GREEN BAY – Cowboys running back Ezekiel Elliott is just a rookie, but the descriptions of him coming from the Packers this week sound awfully old and familiar.
Here's a sampling from two Green Bay linebackers, a rookie and a veteran.
Blake Martinez: "He has incredible vision. That's the main thing that you see. He gets bottled up, and the next thing you know … (he) can jump to the left real quick, maybe (break) a tackle, and then he's spurting through that gap instantly and he goes for 50 yards."
Clay Matthews: "He makes you pay when you don't just stay in your gap and do your job."
Those are thoughts that have been tossed around amongst Green Bay defenders since Adrian Peterson entered the NFC North back in 2007. The Packers have been defending him twice a year since, and without Peterson's name being mentioned, Elliott's game film seems to have put Green Bay in a similar state of alert.
Backs like this are never down until they're on the ground, covered up. The play is never over. While they have the power to go right through where a play is designed, they can also improvise with the best of them.
Defending them requires discipline, and when the Packers watched the film from their first meeting with the Cowboys and Elliott back on Oct. 16, they saw the defense lacking it.
The Packers were pretty jacked up for that game, and it may have cost them. They brought the league's No. 1-ranked run defense at the time against the league's No. 1-ranked run offense. It ended up rather one-sided, as Elliott ran for 157 of the Cowboys' 191 rushing yards overall.
Elliott was productive without controlling the game early. He had runs of 11 and 14 yards in the first half and totaled 60 at halftime. But in the second half he broke off runs of 25 and 29 yards as the game got away from Green Bay.
"You look at the first game, a few guys played outside their assignment, and it's ultimately what hurt us as far as giving up a few of those big runs," Matthews said.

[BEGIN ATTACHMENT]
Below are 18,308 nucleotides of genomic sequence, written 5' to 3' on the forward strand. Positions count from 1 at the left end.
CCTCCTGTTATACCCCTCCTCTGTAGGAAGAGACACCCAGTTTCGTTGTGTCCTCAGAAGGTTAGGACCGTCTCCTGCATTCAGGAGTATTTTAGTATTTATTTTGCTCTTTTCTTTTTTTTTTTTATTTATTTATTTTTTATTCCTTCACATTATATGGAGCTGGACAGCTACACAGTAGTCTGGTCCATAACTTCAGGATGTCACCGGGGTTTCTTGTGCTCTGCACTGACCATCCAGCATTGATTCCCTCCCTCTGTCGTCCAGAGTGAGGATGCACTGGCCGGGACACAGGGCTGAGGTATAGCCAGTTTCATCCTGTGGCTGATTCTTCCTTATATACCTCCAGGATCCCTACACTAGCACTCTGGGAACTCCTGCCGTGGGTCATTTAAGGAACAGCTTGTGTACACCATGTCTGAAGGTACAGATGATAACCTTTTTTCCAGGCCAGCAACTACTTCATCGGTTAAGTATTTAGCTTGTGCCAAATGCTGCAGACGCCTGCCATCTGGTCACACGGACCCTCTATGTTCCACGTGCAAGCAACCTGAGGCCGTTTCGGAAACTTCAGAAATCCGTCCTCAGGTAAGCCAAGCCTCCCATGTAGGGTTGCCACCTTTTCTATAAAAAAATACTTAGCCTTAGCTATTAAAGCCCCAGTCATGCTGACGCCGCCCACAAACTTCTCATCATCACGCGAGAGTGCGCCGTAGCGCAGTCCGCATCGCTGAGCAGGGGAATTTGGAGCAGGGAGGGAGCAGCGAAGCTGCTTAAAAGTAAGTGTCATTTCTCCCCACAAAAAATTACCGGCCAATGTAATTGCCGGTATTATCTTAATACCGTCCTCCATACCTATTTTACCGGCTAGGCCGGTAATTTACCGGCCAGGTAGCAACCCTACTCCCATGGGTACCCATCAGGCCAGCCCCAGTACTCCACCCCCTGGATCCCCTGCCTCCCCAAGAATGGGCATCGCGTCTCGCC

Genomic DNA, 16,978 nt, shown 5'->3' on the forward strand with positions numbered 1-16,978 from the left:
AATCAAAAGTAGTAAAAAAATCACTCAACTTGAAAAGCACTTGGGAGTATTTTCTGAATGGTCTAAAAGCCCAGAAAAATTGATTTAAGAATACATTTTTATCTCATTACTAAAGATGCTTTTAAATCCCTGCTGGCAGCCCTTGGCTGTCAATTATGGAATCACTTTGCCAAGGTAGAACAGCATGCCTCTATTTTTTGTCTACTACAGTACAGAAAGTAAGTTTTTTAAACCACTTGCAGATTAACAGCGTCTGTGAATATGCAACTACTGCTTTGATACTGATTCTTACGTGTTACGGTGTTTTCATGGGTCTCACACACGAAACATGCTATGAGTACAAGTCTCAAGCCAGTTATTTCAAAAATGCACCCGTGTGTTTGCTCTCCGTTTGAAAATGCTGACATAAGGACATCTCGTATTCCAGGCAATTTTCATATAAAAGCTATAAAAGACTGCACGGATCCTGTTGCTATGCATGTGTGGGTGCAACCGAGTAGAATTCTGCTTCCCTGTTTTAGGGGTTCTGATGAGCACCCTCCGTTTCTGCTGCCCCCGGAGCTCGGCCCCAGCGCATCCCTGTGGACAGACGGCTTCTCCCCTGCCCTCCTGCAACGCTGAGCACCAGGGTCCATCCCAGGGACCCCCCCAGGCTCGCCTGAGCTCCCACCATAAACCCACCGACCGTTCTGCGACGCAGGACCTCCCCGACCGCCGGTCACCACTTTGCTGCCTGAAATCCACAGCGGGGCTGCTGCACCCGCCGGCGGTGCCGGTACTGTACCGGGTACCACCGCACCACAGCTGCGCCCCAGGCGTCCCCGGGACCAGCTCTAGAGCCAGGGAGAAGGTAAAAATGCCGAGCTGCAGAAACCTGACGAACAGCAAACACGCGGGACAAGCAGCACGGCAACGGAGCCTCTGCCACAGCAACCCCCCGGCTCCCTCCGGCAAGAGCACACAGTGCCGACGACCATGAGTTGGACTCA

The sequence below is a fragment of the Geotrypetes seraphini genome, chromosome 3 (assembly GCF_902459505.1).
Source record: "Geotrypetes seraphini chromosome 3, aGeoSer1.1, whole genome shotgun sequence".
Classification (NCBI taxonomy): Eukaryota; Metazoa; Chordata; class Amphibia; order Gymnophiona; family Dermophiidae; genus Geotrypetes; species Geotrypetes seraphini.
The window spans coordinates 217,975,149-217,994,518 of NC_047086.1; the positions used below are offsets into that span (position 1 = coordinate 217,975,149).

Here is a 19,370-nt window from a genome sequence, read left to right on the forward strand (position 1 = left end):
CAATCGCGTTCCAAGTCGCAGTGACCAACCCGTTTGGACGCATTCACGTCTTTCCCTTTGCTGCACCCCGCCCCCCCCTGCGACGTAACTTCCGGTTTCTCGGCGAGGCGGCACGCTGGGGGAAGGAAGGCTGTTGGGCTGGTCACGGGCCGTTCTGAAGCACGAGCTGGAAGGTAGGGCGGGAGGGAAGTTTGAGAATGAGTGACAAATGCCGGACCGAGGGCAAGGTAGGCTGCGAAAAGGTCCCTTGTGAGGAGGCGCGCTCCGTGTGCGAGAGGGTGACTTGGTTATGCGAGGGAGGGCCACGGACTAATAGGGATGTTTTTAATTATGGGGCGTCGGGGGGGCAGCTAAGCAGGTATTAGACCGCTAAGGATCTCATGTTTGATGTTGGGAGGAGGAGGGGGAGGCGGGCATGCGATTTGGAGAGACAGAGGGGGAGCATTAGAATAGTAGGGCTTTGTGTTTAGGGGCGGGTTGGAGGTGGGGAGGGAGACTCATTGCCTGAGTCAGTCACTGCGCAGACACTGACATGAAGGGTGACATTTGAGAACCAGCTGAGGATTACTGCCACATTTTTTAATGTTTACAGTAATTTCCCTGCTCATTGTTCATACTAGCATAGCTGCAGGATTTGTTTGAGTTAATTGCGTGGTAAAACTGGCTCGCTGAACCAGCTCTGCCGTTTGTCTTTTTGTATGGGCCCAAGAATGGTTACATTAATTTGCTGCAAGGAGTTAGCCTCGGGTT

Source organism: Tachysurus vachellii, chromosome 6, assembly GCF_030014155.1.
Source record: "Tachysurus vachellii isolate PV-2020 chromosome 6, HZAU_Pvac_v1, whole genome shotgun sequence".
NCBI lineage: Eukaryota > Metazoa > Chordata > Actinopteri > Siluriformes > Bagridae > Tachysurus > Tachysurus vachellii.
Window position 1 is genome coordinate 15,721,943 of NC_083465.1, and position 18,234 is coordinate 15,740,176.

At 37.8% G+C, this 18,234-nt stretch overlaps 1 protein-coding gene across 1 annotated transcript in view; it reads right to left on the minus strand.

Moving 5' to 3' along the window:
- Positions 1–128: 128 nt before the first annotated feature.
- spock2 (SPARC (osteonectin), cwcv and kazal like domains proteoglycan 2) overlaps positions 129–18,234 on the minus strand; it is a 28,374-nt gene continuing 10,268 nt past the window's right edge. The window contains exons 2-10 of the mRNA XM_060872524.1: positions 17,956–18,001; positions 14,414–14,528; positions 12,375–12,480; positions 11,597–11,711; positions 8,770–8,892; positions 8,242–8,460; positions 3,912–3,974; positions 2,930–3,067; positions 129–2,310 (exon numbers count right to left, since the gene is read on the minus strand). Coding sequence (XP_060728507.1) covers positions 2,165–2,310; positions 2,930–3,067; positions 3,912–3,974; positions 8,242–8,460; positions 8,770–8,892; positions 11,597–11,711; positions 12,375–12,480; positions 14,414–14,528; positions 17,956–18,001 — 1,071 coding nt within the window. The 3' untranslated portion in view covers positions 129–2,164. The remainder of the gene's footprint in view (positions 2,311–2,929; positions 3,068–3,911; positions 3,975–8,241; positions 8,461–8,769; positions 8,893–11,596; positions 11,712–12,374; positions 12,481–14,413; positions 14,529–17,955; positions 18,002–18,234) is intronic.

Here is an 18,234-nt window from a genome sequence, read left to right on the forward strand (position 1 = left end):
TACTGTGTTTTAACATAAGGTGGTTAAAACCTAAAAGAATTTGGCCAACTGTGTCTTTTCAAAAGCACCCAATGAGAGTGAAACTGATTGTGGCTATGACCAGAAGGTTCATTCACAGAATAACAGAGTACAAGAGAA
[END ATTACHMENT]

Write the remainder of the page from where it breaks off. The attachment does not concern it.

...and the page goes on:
Give the Cowboys' offensive line its share of credit. The unit is considered the best run-blocking group in the league for a reason. "Trying to do too much," which is another common phrase heard when players aren't assignment-sound, wasn't the only reason for the 157 yards, by far the highest single-game total any back racked up against Green Bay this season.
Elliott is also a special back, as good if not better than advertised when the Packers saw him in person for the first time. He won the league rushing title by more than 300 yards with 1,631, and he didn't play in Week 17.
"He runs through creases – which is something I always look for on film – he doesn't run through holes," Head Coach Mike McCarthy said. "The difference between that is he's accelerating … he's coming out as it opens, he's not waiting for it to open and then run through it.
"That in itself leads to a very instinctive player, (plus) durability, production, and he can finish it. He can really finish the runs. When he gets to the second level, he's a really different player."
All that said, a return to the more disciplined play the Packers have employed over the years in their successful efforts against Peterson could go a long way on Sunday in Dallas. Elliott is going to get his yards. He just can't be allowed to take over the game.
In 10 of 18 games over the last decade against the Minnesota star, the Packers have held Peterson under 100 yards, so they know how to do it.
Even the guys in Elliott's rookie class.
"Everyone's trusting the guy next to them, one guy for one gap, and all 11 guys are going to be in the right spot at the right time and get him down," Martinez said of how it's done.
Added veteran Letroy Guion, a former teammate of Peterson's: "We have to stay in our gaps and stay home this game. If everybody does their job, we should be fine."